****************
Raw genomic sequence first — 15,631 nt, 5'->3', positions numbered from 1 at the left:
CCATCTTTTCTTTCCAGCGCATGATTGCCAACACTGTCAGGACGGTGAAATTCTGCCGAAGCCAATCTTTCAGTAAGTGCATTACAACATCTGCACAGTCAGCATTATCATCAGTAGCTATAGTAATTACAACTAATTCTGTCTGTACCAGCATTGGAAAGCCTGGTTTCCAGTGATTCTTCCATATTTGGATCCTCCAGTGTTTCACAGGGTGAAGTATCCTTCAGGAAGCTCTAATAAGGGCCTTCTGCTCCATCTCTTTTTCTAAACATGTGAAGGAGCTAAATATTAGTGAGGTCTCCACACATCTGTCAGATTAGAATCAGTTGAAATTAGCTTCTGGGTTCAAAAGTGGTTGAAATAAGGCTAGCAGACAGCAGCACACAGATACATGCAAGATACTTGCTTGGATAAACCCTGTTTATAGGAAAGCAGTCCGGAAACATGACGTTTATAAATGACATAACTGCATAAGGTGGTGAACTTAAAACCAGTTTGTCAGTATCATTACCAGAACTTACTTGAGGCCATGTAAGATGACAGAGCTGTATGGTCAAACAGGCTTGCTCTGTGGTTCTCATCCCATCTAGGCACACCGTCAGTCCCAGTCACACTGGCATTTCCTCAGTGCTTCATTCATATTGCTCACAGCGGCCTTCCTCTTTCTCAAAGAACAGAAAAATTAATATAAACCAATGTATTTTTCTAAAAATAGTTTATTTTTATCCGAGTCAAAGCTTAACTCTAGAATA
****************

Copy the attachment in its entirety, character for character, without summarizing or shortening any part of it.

Raw genomic sequence first — 15,631 nt, 5'->3', positions numbered from 1 at the left:
CCATCTTTTCTTTCCAGCGCATGATTGCCAACACTGTCAGGACGGTGAAATTCTGCCGAAGCCAATCTTTCAGTAAGTGCATTACAACATCTGCACAGTCAGCATTATCATCAGTAGCTATAGTAATTACAACTAATTCTGTCTGTACCAGCATTGGAAAGCCTGGTTTCCAGTGATTCTTCCATATTTGGATCCTCCAGTGTTTCACAGGGTGAAGTATCCTTCAGGAAGCTCTAATAAGGGCCTTCTGCTCCATCTCTTTTTCTAAACATGTGAAGGAGCTAAATATTAGTGAGGTCTCCACACATCTGTCAGATTAGAATCAGTTGAAATTAGCTTCTGGGTTCAAAAGTGGTTGAAATAAGGCTAGCAGACAGCAGCACACAGATACATGCAAGATACTTGCTTGGATAAACCCTGTTTATAGGAAAGCAGTCCGGAAACATGACGTTTATAAATGACATAACTGCATAAGGTGGTGAACTTAAAACCAGTTTGTCAGTATCATTACCAGAACTTACTTGAGGCCATGTAAGATGACAGAGCTGTATGGTCAAACAGGCTTGCTCTGTGGTTCTCATCCCATCTAGGCACACCGTCAGTCCCAGTCACACTGGCATTTCCTCAGTGCTTCATTCATATTGCTCACAGCGGCCTTCCTCTTTCTCAAAGAACAGAAAAATTAATATAAACCAATGTATTTTTCTAAAAATAGTTTATTTTTATCCGAGTCAAAGCTTAACTCTAGAATA